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Dating on the Rebound

For some people, dating right after a break-up may be a good idea

Don’t date on the rebound. That’s the common advice to someone just out of a relationship and feeling bad about it. The unhappy new single is advised to take time and get over the old flame before trying to light a fire somewhere else.

But for people who take breakups the hardest — those who are “anxiously attached” — a rebound relationship might be just what they need, according to a paper by Geoff MacDonald, associate professor of psychology, and graduate student Stephanie S. Spielmann.

Seeking attachment is normal, whether it’s a baby with her mother, an adolescent with his buddies, or two romantic partners. But anxiously attached people are insecure about their attachments. They’re worried about rejection, need constant reassurance, and are abnormally preoccupied with the people they are attached to. When their romantic relationships end, anxiously attached people can have a hard time letting go – they often remain obsessed with the ex, try to get them back, feel abnormal amounts of sadness and anger, and can sometimes turn into stalkers.

Spielmann and MacDonald, along with co-author Anne E. Wilson of Wilfrid Laurier University, decided to look at what happened when anxiously attached people entered new relationships. They signed up 162 undergrads, administered questionnaires to identify the anxiously attached people, then asked questions about romantic history, status, and feelings about the ex.

As they predicted, anxiously attached people who had suffered breakups and were still single tended to still be stuck on the ex. Those who had a new relationship were more likely to be over the old one.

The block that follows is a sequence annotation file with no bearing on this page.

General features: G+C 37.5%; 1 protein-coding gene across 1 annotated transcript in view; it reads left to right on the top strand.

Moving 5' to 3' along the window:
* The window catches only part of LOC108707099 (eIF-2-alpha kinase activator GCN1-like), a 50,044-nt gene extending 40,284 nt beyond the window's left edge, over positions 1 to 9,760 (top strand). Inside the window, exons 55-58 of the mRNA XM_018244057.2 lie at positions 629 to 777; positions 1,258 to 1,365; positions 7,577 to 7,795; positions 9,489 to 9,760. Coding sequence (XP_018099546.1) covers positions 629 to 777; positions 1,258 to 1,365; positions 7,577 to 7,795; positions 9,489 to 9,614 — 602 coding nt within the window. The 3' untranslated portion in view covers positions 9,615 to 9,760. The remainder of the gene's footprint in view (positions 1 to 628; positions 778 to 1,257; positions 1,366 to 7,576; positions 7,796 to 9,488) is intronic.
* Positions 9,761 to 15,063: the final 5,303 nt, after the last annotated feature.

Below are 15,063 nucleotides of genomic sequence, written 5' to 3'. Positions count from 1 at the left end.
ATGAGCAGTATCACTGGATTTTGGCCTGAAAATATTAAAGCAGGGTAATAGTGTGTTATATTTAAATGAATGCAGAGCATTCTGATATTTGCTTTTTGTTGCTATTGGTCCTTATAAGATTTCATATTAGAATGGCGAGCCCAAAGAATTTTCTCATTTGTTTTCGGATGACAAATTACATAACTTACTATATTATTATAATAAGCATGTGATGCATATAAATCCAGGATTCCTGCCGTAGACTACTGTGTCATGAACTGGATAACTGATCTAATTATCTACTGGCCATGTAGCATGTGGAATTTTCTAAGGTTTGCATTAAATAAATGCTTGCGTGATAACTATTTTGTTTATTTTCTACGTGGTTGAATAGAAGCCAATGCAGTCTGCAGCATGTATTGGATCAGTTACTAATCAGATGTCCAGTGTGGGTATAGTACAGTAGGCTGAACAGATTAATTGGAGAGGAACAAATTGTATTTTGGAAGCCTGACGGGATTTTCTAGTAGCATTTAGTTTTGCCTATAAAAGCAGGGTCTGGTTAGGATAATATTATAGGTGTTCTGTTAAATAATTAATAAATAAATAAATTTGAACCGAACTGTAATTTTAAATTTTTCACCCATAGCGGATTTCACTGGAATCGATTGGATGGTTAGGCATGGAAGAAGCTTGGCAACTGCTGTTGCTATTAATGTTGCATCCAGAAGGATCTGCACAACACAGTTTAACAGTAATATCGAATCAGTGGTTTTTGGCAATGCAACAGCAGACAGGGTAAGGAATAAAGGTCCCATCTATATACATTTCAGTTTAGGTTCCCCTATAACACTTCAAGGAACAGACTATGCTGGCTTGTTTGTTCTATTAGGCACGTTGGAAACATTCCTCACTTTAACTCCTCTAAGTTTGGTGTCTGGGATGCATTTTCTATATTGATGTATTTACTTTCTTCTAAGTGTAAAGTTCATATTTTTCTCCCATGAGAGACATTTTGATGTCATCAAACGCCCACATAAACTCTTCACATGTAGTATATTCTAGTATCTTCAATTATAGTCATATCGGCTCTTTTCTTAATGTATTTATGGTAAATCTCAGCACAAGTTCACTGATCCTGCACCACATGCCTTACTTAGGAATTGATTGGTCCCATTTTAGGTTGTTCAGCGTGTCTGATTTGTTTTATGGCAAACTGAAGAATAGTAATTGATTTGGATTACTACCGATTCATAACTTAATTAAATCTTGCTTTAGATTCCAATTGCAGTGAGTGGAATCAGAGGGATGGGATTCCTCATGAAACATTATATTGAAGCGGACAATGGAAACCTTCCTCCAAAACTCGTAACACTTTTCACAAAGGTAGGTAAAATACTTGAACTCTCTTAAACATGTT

Of course, anxiously attached people in new relationships might simply have been the ones who happened to get over the old relationship the easiest – in other words, it was hard to differentiate cause from effect.

So the researchers tried additional experiments, in which they made people think finding a new partner was either easy or hard – in one case, by showing them bogus magazine articles that claimed most people either did, or did not, find another partner quickly.

Anxiously attached people who were convinced they would easily find a new partner expressed less longing for the old partner than did those who were convinced finding someone new would be hard.

But the researchers had some caveats. For instance, if anxiously attached people were so eager for a new relationship that they chose an inappropriate new partner – the classic rebound danger – then in the long term they might end up unhappier. Or, encouraged by the apparent ease of finding a new partner, they might end up focused on someone who was unavailable, again with potentially bad effects.

So is it good to date on the rebound? Further research seems to be necessary.

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